In your initial discussion forum post,
- Attach your completed Week 2: Source Type Analysis Template to this discussion.
- Explain at least three major differences between the scholarly and popular sources based on your analysis.
- Briefly describe a scenario where it might be appropriate to use a scholarly source and a scenario where it might be appropriate to use a popular source.
- Discuss the importance of understanding the differences between scholarly and popular sources.
Your initial post should be a minimum of 250 words.
Review your classmates’ posts and respond to two of your peers. Each peer response should be a minimum of 50 words.
Explain at least three major differences between the scholarly and popular sources based on your analysis.
The scholarly article focuses on a specific, narrow topic and is lengthy and in-depth and the popular presents a broad range of topics in shorter articles.
The scholarly article was aimed at a specialist readership of academics, students, and professionals, and the popular article was intended for an audience without any particular expertise
The scholarly article was mostly text with no photography and the popular article attracted the eye and was filled with photographs or illustrations.
Briefly describe a scenario where it might be appropriate to use a scholarly source and a scenario where it might be appropriate to use a popular source.
Scholarly articles would be appropriate for research papers. Scholarly articles are the most credible sources you can find because they have been peer-reviewed. The research in the articles is thorough, so you can use the bibliography to find additional sources for your paper. Popular sources are essential if you want to stay informed about current events. You can find answers to who, what, when, and where questions using popular sources.
Discuss the importance of understanding the differences between scholarly and popular sources.
Even though popular sources can also contain well-considered material, It’s not always reliable. Scholarly articles are the most credible sources you can find. To distinguish between these types of works, one must determine their authority and depth of research on a particular topic, and therefore their overall academic credibility.
I decided to review the two sources on Hurricane Katrina. I found both sources informative. The Popular source article was a more interesting read, while the scholarly source article was more informative. I live here in Texas, so Katrina was close to home. I remember donating and helping set up fundraisers to assist in the aftermath of Katrina, so this subject grabbed my attention.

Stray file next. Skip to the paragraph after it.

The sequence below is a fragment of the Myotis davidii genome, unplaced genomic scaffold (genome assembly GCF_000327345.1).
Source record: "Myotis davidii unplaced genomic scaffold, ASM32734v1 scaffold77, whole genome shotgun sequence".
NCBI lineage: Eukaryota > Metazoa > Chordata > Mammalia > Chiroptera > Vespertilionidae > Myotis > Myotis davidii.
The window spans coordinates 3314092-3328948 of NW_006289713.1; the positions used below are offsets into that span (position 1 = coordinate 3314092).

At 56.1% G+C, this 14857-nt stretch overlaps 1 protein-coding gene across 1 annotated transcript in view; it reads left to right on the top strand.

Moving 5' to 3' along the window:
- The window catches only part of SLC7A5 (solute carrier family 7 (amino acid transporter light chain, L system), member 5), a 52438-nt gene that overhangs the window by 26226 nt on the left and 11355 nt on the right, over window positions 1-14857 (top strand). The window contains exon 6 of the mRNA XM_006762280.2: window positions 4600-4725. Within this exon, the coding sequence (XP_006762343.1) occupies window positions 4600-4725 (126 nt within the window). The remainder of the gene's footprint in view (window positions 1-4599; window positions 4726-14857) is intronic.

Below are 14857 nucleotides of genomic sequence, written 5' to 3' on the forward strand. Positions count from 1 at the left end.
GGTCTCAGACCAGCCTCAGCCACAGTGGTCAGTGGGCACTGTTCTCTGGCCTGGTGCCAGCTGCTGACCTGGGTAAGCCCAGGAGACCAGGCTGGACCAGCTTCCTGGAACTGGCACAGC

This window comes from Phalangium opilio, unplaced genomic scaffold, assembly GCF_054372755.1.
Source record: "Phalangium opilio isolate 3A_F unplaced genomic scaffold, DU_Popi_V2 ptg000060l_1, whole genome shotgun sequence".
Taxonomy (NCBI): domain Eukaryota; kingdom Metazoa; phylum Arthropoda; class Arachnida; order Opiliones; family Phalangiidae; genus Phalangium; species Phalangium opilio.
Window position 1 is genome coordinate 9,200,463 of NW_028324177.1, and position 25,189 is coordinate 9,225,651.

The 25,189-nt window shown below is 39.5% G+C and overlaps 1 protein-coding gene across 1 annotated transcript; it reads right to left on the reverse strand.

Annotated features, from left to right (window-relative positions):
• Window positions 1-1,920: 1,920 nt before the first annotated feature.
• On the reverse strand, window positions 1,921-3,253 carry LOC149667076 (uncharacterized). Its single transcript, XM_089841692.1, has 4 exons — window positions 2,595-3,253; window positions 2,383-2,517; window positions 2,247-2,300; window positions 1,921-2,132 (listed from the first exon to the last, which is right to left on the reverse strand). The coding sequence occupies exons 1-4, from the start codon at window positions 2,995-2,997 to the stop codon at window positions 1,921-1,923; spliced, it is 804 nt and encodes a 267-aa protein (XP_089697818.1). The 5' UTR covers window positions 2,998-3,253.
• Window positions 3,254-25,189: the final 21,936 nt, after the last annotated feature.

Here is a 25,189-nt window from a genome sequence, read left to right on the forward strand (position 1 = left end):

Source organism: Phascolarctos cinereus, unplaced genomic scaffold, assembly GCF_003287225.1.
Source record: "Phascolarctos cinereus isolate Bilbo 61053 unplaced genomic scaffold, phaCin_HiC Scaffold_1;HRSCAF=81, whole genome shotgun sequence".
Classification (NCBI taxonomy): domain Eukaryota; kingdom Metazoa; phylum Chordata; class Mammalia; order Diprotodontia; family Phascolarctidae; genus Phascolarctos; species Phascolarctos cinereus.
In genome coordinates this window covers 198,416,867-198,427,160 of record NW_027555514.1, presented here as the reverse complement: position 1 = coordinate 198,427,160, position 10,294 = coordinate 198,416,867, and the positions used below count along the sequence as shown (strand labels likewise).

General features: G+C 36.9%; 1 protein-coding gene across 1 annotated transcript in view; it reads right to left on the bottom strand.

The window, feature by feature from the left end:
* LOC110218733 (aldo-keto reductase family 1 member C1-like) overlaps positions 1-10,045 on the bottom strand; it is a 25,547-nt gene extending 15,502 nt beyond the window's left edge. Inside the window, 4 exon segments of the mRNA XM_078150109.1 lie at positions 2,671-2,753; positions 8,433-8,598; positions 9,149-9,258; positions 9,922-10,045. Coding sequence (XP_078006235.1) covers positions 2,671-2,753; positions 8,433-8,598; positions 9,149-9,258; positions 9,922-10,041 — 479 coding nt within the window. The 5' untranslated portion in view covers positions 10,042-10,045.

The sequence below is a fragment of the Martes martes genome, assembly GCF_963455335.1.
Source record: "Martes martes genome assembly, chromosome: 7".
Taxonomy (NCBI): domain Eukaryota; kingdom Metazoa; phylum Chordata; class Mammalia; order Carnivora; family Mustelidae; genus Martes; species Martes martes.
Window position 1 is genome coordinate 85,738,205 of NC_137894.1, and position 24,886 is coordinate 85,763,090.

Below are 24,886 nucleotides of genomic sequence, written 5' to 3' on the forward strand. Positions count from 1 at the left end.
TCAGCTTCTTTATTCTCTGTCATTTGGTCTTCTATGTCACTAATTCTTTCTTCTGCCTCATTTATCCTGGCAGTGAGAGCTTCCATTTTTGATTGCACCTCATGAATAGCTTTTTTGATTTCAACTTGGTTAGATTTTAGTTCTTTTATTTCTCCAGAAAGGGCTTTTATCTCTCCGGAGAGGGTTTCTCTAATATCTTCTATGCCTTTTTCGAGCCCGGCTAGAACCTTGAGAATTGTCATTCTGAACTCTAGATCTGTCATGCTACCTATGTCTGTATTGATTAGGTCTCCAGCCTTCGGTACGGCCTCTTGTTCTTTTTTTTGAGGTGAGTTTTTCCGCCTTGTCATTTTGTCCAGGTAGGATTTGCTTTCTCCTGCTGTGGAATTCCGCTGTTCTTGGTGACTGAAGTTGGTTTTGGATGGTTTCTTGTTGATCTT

There were many differences between a scholarly and popular source article. The popular source article was easier to relate to and had a better flow to it. It also used simple language and was attention-grabbing. The scholarly source article used more factual language and read more like a report. The scholarly source article relied on the facts and analysis of information to prove points to the reader. One major difference between them is that the scholarly source article did not have photos. It had tables and graphs to illustrate the figures found. The popular source article used images to get the reader to relate to the story or show who they were writing about. A second major difference between the two is that the popular source article did not have references. The popular source articles are usually written by journalists, professional writers, and non-experts interested in the discipline. In contrast, the scholarly source article had an extensive list of references. The third major difference I found was the number of authors each article had. The scholarly source article had many authors and was peer-reviewed. In comparison, the popular source article had one author and was not peer-reviewed.
Appropriate usage of the scholarly source would be for a research paper, or when giving a presentation, a scholarly source would be a good credible source. Practical use of the popular source would be in conversation, to get an idea about a subject or general entertainment. A scholarly source is credible since it has been peer-reviewed and has many cited references. A popular source is good general information about a subject. They tend not to have many cited references and are usually a single author with no peer-reviewed data. Understanding the difference is what can make your research credible or not. If you quote a popular source, you risk the chance of the information being false or misleading. Knowing the difference between them will help me be credible and have confidence that I am using truthful information when completing future assignments.